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Our first project visit on Monday was to an area just outside the city to visit the tailoring course.  My partner brought his family with us to help with the “attention” factor.  This is the second course we have done for women in this area and will begin a third at the beginning of next month. Even though our partner had taken some wonderful photos and videos before it was such a pleasure to visit the young women for myself.  There are 10 in each class ranging in age from 18 to 30…most of them being around the age of 20. Because this is such a poor area none of them have ever had the opportunity to go to school so having the opportunity to learn this skill is a huge benefit to they and their families.  We passed out graduation certificates to everyone and our partner will present them with the supplies they need to start their business when they finish at the end of the month.  These supplies are purchased for only $120.  Anyone interested can give this amount for one of these young women on our website in Life Changing Gifts.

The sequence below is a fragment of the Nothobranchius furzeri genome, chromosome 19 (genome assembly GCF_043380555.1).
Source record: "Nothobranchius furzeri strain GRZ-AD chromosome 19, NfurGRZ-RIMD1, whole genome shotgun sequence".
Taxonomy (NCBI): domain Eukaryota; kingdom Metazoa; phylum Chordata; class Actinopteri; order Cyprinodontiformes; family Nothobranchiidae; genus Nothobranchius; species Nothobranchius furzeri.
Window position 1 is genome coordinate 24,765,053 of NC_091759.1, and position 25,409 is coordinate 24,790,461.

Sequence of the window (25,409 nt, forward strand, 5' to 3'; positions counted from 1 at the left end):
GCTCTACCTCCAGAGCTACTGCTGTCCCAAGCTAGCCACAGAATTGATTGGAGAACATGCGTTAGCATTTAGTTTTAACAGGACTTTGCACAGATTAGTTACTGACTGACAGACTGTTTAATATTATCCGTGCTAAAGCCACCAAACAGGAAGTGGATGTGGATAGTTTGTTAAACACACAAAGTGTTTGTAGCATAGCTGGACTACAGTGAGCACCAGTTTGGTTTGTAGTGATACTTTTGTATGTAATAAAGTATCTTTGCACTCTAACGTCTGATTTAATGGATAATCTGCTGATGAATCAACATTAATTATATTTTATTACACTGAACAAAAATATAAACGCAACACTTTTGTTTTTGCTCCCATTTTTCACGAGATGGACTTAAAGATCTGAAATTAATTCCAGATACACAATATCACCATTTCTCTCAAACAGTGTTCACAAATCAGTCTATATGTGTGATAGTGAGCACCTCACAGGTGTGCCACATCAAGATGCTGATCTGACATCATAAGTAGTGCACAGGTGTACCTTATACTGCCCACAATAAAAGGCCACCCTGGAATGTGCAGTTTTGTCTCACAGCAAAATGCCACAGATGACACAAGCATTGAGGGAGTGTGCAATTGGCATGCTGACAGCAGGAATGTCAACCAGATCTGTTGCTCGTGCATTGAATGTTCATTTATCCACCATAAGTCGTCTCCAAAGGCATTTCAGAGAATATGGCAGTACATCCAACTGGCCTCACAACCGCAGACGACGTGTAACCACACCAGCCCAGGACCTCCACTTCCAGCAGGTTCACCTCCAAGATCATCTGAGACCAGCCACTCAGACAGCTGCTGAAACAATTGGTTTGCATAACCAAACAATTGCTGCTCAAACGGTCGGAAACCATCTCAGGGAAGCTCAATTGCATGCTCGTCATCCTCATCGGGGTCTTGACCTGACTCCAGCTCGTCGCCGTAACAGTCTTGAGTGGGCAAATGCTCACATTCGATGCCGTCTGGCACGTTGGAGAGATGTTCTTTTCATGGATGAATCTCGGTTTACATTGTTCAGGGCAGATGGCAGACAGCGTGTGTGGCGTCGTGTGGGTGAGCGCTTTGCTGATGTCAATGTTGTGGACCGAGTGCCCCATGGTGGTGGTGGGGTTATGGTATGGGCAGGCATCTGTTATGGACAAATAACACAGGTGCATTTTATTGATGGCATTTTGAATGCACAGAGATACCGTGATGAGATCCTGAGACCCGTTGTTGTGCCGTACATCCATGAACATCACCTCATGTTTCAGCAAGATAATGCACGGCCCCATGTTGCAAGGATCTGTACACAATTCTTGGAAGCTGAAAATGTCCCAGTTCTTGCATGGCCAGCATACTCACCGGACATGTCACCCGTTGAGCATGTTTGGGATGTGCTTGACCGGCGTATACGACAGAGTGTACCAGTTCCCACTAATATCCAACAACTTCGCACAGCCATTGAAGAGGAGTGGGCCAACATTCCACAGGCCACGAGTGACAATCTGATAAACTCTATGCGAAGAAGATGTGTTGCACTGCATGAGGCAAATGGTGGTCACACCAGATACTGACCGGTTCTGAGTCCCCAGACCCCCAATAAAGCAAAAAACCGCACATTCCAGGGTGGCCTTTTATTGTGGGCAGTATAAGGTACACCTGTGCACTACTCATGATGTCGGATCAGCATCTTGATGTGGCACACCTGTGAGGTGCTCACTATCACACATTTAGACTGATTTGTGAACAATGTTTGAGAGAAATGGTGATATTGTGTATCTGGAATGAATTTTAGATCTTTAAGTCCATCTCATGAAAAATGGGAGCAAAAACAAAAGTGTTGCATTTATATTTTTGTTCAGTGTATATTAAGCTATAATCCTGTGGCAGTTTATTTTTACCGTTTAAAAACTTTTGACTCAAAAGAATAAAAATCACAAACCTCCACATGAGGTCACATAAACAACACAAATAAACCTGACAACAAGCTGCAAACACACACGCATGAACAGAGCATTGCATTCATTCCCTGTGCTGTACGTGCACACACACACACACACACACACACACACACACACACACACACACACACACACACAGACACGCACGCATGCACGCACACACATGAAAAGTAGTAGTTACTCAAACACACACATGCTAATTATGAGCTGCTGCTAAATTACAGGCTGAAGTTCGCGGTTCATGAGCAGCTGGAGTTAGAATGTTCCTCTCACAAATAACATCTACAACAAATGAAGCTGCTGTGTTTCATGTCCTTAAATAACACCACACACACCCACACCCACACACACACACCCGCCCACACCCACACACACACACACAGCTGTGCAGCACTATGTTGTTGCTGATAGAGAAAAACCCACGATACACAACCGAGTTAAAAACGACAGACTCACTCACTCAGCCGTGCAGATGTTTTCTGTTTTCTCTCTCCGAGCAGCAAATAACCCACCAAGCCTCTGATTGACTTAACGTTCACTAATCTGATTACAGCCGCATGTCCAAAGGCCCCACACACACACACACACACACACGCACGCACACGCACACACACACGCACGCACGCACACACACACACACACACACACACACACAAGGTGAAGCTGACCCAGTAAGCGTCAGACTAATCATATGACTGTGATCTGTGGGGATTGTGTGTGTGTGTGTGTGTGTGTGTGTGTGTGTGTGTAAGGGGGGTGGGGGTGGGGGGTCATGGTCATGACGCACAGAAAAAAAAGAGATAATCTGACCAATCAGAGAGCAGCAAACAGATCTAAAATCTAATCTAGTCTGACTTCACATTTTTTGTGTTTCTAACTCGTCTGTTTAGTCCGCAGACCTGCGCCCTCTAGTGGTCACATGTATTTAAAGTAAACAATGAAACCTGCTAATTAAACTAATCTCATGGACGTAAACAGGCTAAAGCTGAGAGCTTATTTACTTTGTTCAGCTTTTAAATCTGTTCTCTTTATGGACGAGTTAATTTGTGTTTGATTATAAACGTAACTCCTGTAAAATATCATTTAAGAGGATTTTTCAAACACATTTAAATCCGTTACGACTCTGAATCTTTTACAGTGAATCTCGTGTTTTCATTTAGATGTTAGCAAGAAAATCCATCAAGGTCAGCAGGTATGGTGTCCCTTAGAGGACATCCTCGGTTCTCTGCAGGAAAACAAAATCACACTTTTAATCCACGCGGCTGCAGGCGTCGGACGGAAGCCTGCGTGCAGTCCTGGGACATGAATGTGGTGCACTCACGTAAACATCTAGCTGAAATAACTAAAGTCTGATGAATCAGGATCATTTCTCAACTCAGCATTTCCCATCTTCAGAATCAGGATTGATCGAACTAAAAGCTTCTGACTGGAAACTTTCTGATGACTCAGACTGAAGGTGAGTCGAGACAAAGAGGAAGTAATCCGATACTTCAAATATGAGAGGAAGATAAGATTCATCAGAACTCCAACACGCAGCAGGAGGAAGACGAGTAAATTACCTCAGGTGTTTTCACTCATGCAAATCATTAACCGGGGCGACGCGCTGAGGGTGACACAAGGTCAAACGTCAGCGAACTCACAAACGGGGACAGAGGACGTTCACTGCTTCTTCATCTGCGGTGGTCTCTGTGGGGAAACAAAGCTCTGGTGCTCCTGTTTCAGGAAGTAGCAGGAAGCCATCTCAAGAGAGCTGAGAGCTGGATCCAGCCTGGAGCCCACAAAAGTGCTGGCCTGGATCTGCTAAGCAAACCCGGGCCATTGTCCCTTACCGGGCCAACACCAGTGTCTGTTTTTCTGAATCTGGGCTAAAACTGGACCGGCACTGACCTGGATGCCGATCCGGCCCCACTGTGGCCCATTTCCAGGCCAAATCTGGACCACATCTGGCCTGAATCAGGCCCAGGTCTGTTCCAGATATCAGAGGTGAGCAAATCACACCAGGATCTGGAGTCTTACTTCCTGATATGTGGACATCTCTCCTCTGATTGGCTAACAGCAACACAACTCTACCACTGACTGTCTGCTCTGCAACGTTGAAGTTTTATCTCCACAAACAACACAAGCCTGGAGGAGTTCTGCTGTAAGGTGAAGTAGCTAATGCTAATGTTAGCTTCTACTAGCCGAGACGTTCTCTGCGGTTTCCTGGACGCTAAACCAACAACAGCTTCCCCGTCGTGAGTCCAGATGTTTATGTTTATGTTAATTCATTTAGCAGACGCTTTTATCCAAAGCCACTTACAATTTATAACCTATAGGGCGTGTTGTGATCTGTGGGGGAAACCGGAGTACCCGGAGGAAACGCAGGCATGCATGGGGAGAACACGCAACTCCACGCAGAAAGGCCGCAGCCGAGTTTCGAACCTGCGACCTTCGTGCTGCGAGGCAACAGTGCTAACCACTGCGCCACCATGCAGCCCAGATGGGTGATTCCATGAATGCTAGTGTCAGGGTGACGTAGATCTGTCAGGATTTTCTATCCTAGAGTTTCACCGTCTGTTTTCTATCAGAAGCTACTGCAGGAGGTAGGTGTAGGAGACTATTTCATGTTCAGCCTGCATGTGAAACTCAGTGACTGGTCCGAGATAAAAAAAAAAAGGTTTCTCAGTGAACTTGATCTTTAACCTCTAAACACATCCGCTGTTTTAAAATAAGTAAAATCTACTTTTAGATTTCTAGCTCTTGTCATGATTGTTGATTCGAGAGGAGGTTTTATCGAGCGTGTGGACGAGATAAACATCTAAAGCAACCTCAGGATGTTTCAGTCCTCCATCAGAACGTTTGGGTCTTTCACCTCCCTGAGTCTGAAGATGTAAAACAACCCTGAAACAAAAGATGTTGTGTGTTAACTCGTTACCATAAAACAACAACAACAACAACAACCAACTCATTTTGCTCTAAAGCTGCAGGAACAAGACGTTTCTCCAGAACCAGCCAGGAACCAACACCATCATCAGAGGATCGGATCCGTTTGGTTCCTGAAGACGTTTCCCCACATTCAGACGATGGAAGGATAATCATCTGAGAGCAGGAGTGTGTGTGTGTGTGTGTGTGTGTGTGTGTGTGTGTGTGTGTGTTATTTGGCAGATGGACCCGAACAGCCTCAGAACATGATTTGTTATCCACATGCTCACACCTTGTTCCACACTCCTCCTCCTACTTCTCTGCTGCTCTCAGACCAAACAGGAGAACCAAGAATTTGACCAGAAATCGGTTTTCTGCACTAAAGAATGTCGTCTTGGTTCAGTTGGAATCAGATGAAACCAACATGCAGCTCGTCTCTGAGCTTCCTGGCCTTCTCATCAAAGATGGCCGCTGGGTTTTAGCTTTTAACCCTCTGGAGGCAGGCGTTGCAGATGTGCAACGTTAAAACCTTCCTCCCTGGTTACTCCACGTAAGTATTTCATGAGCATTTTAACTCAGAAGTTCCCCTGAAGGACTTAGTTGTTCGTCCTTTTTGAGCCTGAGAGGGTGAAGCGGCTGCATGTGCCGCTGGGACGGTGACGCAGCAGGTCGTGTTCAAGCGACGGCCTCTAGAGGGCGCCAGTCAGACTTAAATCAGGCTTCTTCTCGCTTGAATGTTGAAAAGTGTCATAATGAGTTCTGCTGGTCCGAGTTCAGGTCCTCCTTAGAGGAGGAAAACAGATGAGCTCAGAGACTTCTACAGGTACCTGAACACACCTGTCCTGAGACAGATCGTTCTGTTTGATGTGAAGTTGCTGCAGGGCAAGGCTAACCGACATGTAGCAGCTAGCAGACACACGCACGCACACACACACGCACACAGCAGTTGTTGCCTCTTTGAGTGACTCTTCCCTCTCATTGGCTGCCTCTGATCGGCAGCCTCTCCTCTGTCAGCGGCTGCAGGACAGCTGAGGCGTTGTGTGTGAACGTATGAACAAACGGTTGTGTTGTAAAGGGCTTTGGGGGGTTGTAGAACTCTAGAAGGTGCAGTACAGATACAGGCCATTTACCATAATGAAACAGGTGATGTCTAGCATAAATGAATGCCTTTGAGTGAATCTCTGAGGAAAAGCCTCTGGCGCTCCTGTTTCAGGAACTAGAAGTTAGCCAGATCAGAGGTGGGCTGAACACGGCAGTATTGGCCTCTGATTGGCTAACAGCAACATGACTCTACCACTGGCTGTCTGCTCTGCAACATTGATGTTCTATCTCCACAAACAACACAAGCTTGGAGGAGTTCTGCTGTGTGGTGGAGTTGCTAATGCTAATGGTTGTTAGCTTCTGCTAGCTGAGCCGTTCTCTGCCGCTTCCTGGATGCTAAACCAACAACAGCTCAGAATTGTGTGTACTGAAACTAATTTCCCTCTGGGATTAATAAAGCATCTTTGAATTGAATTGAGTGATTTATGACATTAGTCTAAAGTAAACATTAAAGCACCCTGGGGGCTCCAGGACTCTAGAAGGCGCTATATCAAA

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I was also able to meet one of the young women (17 years old) from our first class who now has a business in her home and the 26 year old woman from our remote village whose story was in my last blog.  I had several questions for them which is such a new experience because never in their lives has someone asked them their opinion about anything.  They would not take their chadors off or even let me fully see their faces.

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We talked to the young woman about her business and what might help her be more successful.  We concluded that we could help the women get more customers in their neighborhood if they had pieces of fabric that their customers could choose from rather than having to travel into the city to buy it. Our partner is going to try and find a wholesaler that would give us a good price for bulk purchases of fabric.  The women are given their sewing machine and set-up supplies when they finish the course, but they would have to repay the loan for the fabric as they are able to make it into clothing for their customers.